The 2020-2025 Dietary Guidelines for Americans should follow the recommendation of the American Medical Association—the largest organization of physicians in the United States—and state that “meat and dairy products are optional.”
It could help protect millions of Americans from obesity, heart disease, type 2 diabetes, and other chronic disease epidemics that are now making COVID-19 more severe and deadly.
The AMA made the recommendation in “Culturally Responsive Dietary and Nutritional Guidelines D-440.978,” a resolution the organization passed in 2018: “Our AMA will: … recommend that the U.S. Department of Agriculture and U.S. Department of Health and Human Services clearly indicate in the Dietary Guidelines for Americans and other federal nutrition guidelines that meat and dairy products are optional, based on an individual’s dietary needs.”
On June 17, the 2020 Dietary Guidelines Advisory Committee (DGAC) previewed the draft of its scientific report, which is expected to be made public in mid-July. The USDA and HHS will use the DGAC’s report to develop the 2020-2025 Dietary Guidelines for Americans.
Among the recommendations the DGAC made were that the Dietary Guidelines should urge Americans to cut saturated fat and “eat as little dietary cholesterol as possible.” According to data from the federal government’s National Health and Nutrition Examination Survey (NHANES), the top sources of saturated fat in the American diet are dairy products and meat. Animal products are the source of dietary cholesterol.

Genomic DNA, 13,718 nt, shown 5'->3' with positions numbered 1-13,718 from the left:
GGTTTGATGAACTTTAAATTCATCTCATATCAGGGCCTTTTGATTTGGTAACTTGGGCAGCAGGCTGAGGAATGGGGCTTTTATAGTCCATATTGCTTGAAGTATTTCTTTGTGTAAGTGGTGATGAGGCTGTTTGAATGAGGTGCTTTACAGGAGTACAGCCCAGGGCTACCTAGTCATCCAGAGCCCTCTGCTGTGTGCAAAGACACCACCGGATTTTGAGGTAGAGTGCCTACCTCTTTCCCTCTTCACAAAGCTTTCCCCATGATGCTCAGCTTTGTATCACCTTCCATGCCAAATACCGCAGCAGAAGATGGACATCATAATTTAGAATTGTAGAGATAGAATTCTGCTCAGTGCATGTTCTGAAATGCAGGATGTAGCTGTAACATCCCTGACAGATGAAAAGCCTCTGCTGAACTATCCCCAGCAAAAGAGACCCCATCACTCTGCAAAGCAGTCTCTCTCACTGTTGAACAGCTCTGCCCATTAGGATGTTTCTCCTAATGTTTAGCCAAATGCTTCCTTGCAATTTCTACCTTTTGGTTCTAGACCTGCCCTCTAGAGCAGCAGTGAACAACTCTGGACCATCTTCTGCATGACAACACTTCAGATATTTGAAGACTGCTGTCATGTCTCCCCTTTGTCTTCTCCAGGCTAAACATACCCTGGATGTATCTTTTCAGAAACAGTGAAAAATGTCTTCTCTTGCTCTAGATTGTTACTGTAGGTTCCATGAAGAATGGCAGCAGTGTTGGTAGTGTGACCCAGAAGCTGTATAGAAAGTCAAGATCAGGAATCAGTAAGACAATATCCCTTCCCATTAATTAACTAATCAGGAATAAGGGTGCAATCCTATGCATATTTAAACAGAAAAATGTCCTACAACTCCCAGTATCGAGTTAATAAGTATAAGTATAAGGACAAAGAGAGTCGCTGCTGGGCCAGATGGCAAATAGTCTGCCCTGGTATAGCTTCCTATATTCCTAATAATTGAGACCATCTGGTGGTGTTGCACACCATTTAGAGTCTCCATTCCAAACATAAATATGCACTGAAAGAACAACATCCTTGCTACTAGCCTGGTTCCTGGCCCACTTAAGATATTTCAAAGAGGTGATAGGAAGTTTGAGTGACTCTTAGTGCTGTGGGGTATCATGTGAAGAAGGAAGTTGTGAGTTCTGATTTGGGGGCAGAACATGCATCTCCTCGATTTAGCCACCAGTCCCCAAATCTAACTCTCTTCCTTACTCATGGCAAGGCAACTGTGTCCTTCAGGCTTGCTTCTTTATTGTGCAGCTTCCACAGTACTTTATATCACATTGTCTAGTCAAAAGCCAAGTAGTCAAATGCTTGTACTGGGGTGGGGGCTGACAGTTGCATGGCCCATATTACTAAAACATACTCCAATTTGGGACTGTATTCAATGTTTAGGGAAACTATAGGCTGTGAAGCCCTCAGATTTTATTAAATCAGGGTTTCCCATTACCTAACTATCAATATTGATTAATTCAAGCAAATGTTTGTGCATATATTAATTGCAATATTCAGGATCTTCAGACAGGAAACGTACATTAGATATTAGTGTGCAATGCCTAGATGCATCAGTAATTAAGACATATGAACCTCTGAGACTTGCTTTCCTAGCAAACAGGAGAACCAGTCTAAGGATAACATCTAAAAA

The resolution also states: “1. Our AMA and its Minority Affairs Section will: (a) encourage the United States Department of Agriculture (USDA) to include culturally effective guidelines that include listing an array of ethnic staples and use of multicultural symbols to depict serving size in their Dietary Guidelines for Americans and Food Guide; (b) seek ways to assist physicians with applying the USDA Dietary Guidelines for Americans and MyPlate food guide in their practices as appropriate; (c) recognize that lactose intolerance is a common and normal condition among many Americans, especially African Americans, Asian Americans, and Native Americans, with a lower prevalence in whites, often manifesting in childhood; and (d) monitor existing research and identify opportunities where organized medicine can impact issues related to obesity, nutritional and dietary guidelines, racial and ethnic health disparities as well as assist physicians with delivering culturally effective care.”
The Physicians Committee’s recommendations for the 2020-2025 Dietary Guidelines for Americans include:
- Do not include a low-carbohydrate eating pattern or recommend limiting consumption of carbohydrates.
- Recommend water instead of milk.
- Warn against consuming red and processed meat.
- Continue to promote plant-based eating patterns.
The complete recommendations are available at PCRM.org/DietaryGuidelines.